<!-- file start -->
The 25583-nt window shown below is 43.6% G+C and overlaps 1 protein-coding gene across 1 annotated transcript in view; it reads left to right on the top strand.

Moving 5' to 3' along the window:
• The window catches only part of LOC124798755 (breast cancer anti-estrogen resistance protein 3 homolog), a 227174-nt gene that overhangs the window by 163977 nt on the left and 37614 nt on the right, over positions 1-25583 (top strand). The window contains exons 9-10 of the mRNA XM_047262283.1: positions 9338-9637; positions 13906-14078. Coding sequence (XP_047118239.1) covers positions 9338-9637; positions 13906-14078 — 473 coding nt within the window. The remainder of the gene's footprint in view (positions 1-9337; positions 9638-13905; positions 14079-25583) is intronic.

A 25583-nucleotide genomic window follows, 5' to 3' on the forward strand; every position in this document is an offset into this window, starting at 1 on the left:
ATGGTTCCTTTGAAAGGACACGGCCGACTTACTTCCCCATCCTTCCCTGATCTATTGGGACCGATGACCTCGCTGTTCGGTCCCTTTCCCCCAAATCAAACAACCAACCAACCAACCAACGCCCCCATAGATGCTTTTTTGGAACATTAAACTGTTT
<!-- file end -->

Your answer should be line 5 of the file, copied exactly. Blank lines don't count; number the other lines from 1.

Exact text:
ATGGTTCCTTTGAAAGGACACGGCCGACTTACTTCCCCATCCTTCCCTGATCTATTGGGACCGATGACCTCGCTGTTCGGTCCCTTTCCCCCAAATCAAACAACCAACCAACCAACCAACGCCCCCATAGATGCTTTTTTGGAACATTAAACTGTTT